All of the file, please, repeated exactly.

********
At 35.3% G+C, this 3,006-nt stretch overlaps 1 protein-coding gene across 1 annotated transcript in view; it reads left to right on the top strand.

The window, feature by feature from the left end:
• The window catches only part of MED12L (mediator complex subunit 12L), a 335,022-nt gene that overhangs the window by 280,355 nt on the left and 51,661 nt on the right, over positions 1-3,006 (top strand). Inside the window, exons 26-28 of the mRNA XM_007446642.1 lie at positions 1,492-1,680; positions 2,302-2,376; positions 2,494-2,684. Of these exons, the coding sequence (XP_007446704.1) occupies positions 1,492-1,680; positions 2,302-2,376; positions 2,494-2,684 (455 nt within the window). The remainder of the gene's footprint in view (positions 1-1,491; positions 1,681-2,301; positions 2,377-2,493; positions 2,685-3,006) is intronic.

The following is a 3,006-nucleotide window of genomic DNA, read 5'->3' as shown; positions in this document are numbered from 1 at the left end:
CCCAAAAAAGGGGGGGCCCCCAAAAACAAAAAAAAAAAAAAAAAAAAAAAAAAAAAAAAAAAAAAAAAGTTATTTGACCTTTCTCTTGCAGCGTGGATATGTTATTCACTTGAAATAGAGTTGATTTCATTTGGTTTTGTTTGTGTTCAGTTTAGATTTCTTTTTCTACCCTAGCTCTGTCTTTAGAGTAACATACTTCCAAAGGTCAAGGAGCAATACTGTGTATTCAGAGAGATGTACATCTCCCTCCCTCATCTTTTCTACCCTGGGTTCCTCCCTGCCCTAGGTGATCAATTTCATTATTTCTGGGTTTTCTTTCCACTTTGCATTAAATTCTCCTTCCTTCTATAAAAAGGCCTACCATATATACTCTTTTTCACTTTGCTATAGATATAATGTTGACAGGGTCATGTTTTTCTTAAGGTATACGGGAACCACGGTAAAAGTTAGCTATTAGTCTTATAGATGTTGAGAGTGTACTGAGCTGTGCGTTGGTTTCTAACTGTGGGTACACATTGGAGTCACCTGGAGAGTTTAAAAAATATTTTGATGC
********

At 35.3% G+C, this 3,006-nt stretch overlaps 1 protein-coding gene across 1 annotated transcript in view; it reads left to right on the top strand.

The window, feature by feature from the left end:
• The window catches only part of MED12L (mediator complex subunit 12L), a 335,022-nt gene that overhangs the window by 280,355 nt on the left and 51,661 nt on the right, over positions 1-3,006 (top strand). Inside the window, exons 26-28 of the mRNA XM_007446642.1 lie at positions 1,492-1,680; positions 2,302-2,376; positions 2,494-2,684. Of these exons, the coding sequence (XP_007446704.1) occupies positions 1,492-1,680; positions 2,302-2,376; positions 2,494-2,684 (455 nt within the window). The remainder of the gene's footprint in view (positions 1-1,491; positions 1,681-2,301; positions 2,377-2,493; positions 2,685-3,006) is intronic.

The following is a 3,006-nucleotide window of genomic DNA, read 5'->3' as shown; positions in this document are numbered from 1 at the left end:
CCCAAAAAAGGGGGGGCCCCCAAAAACAAAAAAAAAAAAAAAAAAAAAAAAAAAAAAAAAAAAAAAAAGTTATTTGACCTTTCTCTTGCAGCGTGGATATGTTATTCACTTGAAATAGAGTTGATTTCATTTGGTTTTGTTTGTGTTCAGTTTAGATTTCTTTTTCTACCCTAGCTCTGTCTTTAGAGTAACATACTTCCAAAGGTCAAGGAGCAATACTGTGTATTCAGAGAGATGTACATCTCCCTCCCTCATCTTTTCTACCCTGGGTTCCTCCCTGCCCTAGGTGATCAATTTCATTATTTCTGGGTTTTCTTTCCACTTTGCATTAAATTCTCCTTCCTTCTATAAAAAGGCCTACCATATATACTCTTTTTCACTTTGCTATAGATATAATGTTGACAGGGTCATGTTTTTCTTAAGGTATACGGGAACCACGGTAAAAGTTAGCTATTAGTCTTATAGATGTTGAGAGTGTACTGAGCTGTGCGTTGGTTTCTAACTGTGGGTACACATTGGAGTCACCTGGAGAGTTTAAAAAATATTTTGATGC